Harvard Health Publications

Cystic Fibrosis

What Is It?

Cystic fibrosis is an inherited disease. It causes cells to produce mucus that is sticky and thicker than normal. This mucus builds up, particularly in the lungs and organs of the digestive tract.

Cystic fibrosis affects many parts of the body, including the lungs, liver, pancreas, urinary tract, reproductive organs and sweat glands. Certain cells in these organs normally make mucus and other watery secretions. But in cystic fibrosis, these cells produce secretions that are thicker than normal. This leads to other problems.

In the lungs, thick secretions trap germs. This leads to repeated lung infections.

In the pancreas, thick secretions block the normal flow of pancreatic juices. This makes it more difficult for the body to digest and absorb fats and fat-soluble vitamins. This can lead to nutritional problems, especially in babies.

Other problems related to cystic fibrosis include:

  • Sinus infections

  • Nasal polyps

  • Pancreatitis

  • Diabetes

  • Liver problems, including cirrhosis

  • Infertility, especially in males.

To develop cystic fibrosis, a person must inherit two cystic fibrosis genes. One gene is inherited from each parent.

People who inherit only one cystic fibrosis gene are called cystic fibrosis carriers. They can pass the cystic fibrosis gene to their children. But they do not have the disease themselves.

Symptoms

Symptoms of cystic fibrosis usually appear within the first year of life. Sometimes symptoms do not appear until late childhood or adolescence.

The severity of symptoms varies. Some people have severe symptoms involving various organs. Others have a much milder form of the disease involving only one area of the body.

At birth, a child with cystic fibrosis can develop a swollen belly. He or she will vomit due to a condition called meconium ileus. In this condition, the bowel is plugged up with meconium. Meconium is a thick, dark, sticky substance produced by all babies while in the uterus. It is just stickier in a newborn with cystic fibrosis.

As the child grows, other symptoms can develop. These include:

  • Poor weight gain in spite of a good appetite. This is usually because of problems with digestion and the absorption of food. Absorption of fats and fat-soluble vitamins (A, D, E and K) is especially poor.

  • Large, foul-smelling, fat-filled, "greasy" stools

  • Frequent episodes of diarrhea

  • A swollen belly with gas and discomfort

  • Repeated lung infections, leading to poor lung function

  • Repeated sinus infections

  • Wheezing and shortness of breath

  • Chronic cough, which can produce heavy, discolored mucus or blood

  • A salty "frosting" on the skin, or a salty taste when kissed

  • Delayed sexual development

Diagnosis

Your doctor may suspect cystic fibrosis based on your child's:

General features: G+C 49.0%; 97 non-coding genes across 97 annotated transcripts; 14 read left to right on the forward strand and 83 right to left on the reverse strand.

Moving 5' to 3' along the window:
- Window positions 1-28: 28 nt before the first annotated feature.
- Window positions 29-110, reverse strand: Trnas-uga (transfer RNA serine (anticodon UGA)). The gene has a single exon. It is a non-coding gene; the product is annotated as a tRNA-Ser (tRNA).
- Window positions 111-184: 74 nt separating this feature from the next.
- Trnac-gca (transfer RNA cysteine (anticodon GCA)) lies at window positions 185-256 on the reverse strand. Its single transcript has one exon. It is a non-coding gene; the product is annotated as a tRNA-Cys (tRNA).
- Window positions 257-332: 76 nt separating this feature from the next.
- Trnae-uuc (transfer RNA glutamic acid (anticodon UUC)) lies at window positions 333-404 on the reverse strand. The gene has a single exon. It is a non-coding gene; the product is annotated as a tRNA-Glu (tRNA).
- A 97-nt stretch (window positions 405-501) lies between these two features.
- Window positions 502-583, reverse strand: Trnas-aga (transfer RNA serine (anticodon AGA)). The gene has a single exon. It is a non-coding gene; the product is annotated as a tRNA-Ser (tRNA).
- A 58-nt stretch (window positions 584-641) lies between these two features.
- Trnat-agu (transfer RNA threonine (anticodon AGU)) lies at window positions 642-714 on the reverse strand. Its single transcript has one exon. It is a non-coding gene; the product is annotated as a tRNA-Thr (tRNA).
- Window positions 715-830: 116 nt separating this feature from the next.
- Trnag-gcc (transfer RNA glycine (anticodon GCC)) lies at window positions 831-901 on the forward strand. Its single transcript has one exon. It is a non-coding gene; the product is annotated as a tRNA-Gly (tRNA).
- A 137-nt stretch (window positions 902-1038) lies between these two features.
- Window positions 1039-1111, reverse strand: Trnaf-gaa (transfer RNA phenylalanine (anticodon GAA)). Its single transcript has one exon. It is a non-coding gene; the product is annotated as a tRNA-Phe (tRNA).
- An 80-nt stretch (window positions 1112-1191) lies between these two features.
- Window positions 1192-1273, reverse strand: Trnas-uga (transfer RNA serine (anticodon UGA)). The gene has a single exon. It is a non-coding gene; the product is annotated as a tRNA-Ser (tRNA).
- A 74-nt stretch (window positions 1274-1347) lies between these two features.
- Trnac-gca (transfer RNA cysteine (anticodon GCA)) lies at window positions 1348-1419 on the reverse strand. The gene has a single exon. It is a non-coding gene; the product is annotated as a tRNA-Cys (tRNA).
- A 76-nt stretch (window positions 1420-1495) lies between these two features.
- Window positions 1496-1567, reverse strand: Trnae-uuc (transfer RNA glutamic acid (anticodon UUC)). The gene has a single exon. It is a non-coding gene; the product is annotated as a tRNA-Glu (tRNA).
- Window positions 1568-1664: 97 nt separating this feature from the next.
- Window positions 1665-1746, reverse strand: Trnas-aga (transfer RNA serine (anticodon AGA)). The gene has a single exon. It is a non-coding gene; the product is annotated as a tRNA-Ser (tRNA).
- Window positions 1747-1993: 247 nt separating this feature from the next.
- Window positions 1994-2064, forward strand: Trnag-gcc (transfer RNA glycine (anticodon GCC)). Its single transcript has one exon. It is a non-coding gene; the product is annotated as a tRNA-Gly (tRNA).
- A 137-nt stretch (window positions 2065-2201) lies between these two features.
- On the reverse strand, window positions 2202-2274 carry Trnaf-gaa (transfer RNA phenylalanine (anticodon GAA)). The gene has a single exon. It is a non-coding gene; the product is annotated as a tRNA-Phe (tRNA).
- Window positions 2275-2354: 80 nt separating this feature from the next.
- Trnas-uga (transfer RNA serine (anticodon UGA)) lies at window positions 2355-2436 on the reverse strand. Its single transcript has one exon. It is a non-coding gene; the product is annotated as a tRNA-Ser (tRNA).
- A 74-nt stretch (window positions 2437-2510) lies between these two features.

• Symptoms

  • Medical history

  • Family history of cystic fibrosis

  • Physical examination results

To confirm the diagnosis, your doctor will order a sweat test. A sweat test is a painless procedure that measures the amount of salt in skin sweat.

Newborns are too tiny to make enough sweat for a sweat test. Instead, a blood test can confirm the diagnosis. Many states now routinely screen newborns for cystic fibrosis.

Expected Duration

Cystic fibrosis is a lifelong illness that requires constant monitoring.

The severity of the illness typically varies over time. Periods of worsening symptoms may require more intense medical treatment and even hospitalization.

Prevention

There is no way to prevent cystic fibrosis. People with a family history of cystic fibrosis can undergo genetic testing to determine their chance of passing this disease on to their children. A blood test can detect most genetic mutations that cause cystic fibrosis.

Treatment

Treatment depends on the severity of the disease and the body parts involved. Close regular monitoring is essential.

Lung disease can be treated with antibiotics, mucus-thinning drugs and chest physical therapy. In chest physical therapy, a therapist or family member drums the person's chest and back with cupped hands to help clear mucus from the lungs. Older people with cystic fibrosis sometimes can do this therapy themselves. Special vests that attach to machines can vibrate the chest, too. In severe cases, a lung transplant may be an option.

Digestive problems are treated with special diets, pancreatic enzymes and vitamin supplements.

When To Call a Professional

Call your doctor if your child has any symptoms of cystic fibrosis. These include:

  • Frequent respiratory infections

  • Persistent abdominal discomfort and gas

  • Repeated episodes of diarrhea

  • Greasy foul-smelling stools

  • Poor weight gain despite a good appetite

Prognosis

Life expectancy depends on the severity of disease and the parts of the body involved. The average life span of a person with cystic fibrosis continues to increase.

Lung disease has the strongest impact on illness severity. Death usually is caused by lung complications.

Learn more about Cystic Fibrosis

External resources

National Heart, Lung, and Blood Institute (NHLBI)
P.O. Box 30105
Bethesda, MD 20824-0105
Phone: 301-592-8573
TTY: 240-629-3255
Fax: 301-592-8563
http://www.nhlbi.nih.gov/

Cystic Fibrosis Foundation
6931 Arlington Road
Bethesda, MD 20814
Phone: 301-951-4422
Toll-Free: 1-800-344-4823
Fax: 301-951-6378
http://www.cff.org/


Disclaimer: This content should not be considered complete and should not be used in place of a call or visit to a health professional. Use of this content is subject to specific Terms of Use & Medical Disclaimers.

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